We've Got Hollywood Covered

Why I Think Roger Ebert Is Obsolete (and You Should Too)

Accept it, sir: 3D is here to stay

Roger Ebert just wrote an op-ed piece for Newsweek that blew my mind.

I am forced to write yet another post to attempt some sort of counter-balance to his blatant obsolescence (as he is obviously not ignorant to the facts any longer).

Not only has he not learned from "Avatar" and the optimism 3D has given Hollywood, he has retreated further back into his world. He has blasted yet another salvo at, well, basically the world, now that practically everyone has been to Pandora and now owns it on disc.

Take this excerpt, for example: "3D is a waste of a perfectly good dimension. Hollywood’s current crazy stampede toward it is suicidal. It adds nothing essential to the moviegoing experience. For some, it is an annoying distraction. For others, it creates nausea and headaches. It is driven largely to sell expensive projection equipment and add a $5 to $7.50 surcharge on already expensive movie tickets. Its image is noticeably darker than standard 2D. It is unsuitable for grown-up films of any seriousness. It limits the freedom of directors to make films as they choose. For moviegoers in the PG-13 and R ranges, it only rarely provides an experience worth paying a premium for."

Stunning, isn’t it? 3D adds nothing essential. Interesting. I guess we should all poke out our left eye now, shouldn’t we? We don’t need to see in stereo.

He alludes to distraction, yet for most people, five minutes into watching "Avatar," you forget you are wearing glasses at all. Nausea and headaches? Again he is shooting off fear, uncertainty and doubt by talking about BAD 3D — like "Clash of the Titans" and/or the statistically very small number of people who literally can’t see it effectively.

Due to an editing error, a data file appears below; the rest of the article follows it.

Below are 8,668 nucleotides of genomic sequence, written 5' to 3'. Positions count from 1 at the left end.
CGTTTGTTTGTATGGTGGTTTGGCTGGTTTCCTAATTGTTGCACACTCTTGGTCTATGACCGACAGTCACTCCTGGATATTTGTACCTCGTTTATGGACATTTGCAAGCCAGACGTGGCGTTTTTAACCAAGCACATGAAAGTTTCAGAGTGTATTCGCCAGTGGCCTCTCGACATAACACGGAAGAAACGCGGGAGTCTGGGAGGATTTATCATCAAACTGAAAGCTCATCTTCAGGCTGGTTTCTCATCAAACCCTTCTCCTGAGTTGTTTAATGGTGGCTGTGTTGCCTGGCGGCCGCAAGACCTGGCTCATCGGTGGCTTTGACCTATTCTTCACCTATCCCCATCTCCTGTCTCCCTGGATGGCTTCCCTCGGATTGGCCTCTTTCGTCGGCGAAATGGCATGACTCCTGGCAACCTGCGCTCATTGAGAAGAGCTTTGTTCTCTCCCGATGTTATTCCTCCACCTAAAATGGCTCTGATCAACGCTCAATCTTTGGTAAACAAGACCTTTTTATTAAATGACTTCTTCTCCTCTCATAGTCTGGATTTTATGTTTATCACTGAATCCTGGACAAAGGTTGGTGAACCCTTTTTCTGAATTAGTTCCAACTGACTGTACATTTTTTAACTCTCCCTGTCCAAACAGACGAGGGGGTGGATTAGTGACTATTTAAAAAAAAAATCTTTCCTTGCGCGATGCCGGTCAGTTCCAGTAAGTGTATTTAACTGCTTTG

Yes, the business side of Hollywood is enjoying more revenue to offset the development and future of 3D — but we live in a capitalist world driven by supply and demand. The market will set the price. Do you think people would flock to theaters at $50 a pop? I think not. 3D is darker than 2D — yes, so? If directors pay attention to this, it does not matter — Cameron paid attention with "Avatar" and hence no lighting issues. Get over it. 3D is unsuitable for grown-up films, he says. If anyone cares to enlighten me on what he means here, by all means do so! Dramas? Art films? What?

In other words, if you have something serious to say to me, Mr. Ebert, you had better shut one eye. What a joke. In fact, you should be winking when you say these things, Mr. Ebert, because it sounds like you are completely in jest.

Lastly, he says 3D limits the freedom directors have to make movies. To this I have to say: Hogwash. Directors are limited to making movies with sound nowadays, aren’t they? Dolby sound? With color? Oh, the humanity, to be forced into making a movie that actually draws our audience closer to the storyteller! To be fully engaged and engrossed. What a pity to force 3D upon ourselves.

His arguments against 3D are baseless and he knows it. So what is his motivation to broadside 3D like this? Self-promotion? Ego? How dare Hollywood do something like this without consulting with me? Someone paying him to say these things? Only Ebert can answer these questions.

Surely it has nothing to do with his opinion, does it? Hmmm. Perhaps it does. Perhaps obsolescence is upon Mr. Ebert finally. In fact, I know it is. And he knows I know.

Who am I to criticize one of the greatest movie critics of all time? I have done it before, if you recall. Clearly Roger Ebert fits the description of a great critic, if not the de facto standard. He has entertained and informed movie fans since 1967 when he first set up his typewriter for the Chicago Sun-Times. Ebert’s movie advice has been, for the most part, excellent. Logic and an innate blend of artistic criticism and empathy for the public audience has set him apart from the now massive vault of available online movie pundits.